Though this eye-opening book starts out as a chronicle of a scientist's search for the elusive golden moon bears of Southeast Asia, it quickly turns into a spiritual, cultural and ecological study of two Third World nations ravaged by war and greed. Laos has the distinction of being the most heavily bombed country in the world, and Cambodia the most heavily mined (one in 236 Cambodians is an amputee, the author notes), but that doesn't keep Boston Globe journalist Montgomery (Journey of the Pink Dolphins) from accompanying Gary J. Galbreath, professor of evolutionary biology at Northwestern University, as they embark on an expedition to determine whether the golden moon bear is a new species or just a rare "color phase." While traveling from site to site searching for bears and plucking out their hairs (to use in DNA analysis), the two encounter a number of perils including monstrous leeches, inch-long ants and machine-gun-armed bandits as well as a handful of extraordinary people who are trying to preserve what is left of Asia's wildlife and forests. Sadly, all of the bears Montgomery and Galbreath find are either in sanctuaries, caged in zoos, or held in restaurants, destined for the chopping block. Montgomery vividly recounts her sometimes humorous, sometimes horrifying experiences with a reporter's keen eye, a conservationist's outrage and a poet's lyricism ("...the precise triangulated leaves of bamboo, the graceful tracery of vines, the embrace of living wood and breathing leaves soothed our souls"). Readers who aren't conservationists to begin with will be by the end of this heady and haunting narrative.--This text refers to an out of print or unavailable edition of this title.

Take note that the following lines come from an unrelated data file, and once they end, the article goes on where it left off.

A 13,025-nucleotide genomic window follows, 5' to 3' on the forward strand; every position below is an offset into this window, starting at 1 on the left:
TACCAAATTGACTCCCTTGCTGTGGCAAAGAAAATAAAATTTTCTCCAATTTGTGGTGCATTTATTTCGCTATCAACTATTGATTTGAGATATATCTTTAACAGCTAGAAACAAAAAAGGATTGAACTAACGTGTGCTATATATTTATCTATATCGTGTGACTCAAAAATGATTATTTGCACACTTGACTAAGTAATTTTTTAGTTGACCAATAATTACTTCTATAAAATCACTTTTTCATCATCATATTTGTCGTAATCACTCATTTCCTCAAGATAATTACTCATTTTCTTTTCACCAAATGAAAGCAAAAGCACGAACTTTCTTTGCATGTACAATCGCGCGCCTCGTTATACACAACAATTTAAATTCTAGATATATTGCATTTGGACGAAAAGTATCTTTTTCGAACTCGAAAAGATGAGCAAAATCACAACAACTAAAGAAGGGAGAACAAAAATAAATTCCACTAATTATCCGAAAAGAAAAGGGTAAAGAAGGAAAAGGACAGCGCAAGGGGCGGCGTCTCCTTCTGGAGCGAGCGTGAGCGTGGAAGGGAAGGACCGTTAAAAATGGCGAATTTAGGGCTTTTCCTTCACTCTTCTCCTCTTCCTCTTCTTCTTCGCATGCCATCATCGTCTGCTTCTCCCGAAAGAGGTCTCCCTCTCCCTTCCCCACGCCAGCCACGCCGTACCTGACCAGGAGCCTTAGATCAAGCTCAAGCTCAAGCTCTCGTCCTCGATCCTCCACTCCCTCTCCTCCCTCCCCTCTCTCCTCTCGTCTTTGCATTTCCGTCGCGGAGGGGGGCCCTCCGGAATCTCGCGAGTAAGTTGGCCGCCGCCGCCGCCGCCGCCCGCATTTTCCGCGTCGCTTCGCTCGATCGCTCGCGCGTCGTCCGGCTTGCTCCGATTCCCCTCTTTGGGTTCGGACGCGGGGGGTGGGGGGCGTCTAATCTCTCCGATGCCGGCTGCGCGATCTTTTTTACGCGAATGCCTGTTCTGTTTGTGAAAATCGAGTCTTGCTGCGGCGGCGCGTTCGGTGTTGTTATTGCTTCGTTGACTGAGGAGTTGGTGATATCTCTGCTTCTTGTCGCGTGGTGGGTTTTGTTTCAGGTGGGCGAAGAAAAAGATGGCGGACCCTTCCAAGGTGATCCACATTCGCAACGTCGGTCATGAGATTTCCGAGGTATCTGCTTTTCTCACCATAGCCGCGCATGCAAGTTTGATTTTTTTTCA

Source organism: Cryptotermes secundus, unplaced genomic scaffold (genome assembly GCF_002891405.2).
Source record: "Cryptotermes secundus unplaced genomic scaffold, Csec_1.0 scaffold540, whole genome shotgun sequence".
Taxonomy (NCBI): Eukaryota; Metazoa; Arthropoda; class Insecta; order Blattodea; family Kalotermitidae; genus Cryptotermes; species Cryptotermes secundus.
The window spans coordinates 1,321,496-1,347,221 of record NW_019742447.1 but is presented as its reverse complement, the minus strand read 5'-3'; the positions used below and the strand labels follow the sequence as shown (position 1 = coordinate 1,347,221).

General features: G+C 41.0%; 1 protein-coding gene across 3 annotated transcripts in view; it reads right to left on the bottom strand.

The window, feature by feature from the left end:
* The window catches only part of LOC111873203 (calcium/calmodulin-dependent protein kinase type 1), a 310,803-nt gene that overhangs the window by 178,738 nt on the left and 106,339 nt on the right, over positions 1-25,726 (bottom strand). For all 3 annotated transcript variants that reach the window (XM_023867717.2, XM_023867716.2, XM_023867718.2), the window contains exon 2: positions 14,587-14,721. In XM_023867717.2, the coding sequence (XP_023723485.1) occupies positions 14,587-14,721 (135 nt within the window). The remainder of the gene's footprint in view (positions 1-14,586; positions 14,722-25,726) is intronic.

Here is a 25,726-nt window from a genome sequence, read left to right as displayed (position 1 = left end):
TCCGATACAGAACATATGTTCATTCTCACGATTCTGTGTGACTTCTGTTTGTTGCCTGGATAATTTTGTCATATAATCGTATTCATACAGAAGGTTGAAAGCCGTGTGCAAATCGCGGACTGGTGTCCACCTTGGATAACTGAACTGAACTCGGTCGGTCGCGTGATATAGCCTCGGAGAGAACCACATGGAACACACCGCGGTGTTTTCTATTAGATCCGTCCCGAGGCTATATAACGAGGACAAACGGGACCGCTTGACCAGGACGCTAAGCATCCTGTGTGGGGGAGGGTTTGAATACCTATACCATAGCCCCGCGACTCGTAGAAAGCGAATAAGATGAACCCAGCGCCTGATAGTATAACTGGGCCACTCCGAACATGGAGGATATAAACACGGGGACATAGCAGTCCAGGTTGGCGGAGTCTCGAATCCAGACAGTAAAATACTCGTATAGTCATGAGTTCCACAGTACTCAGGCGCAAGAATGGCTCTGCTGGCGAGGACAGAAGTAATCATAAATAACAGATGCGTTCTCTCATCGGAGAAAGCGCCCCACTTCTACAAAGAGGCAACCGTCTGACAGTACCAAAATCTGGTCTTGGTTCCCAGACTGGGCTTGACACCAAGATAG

Library Journal-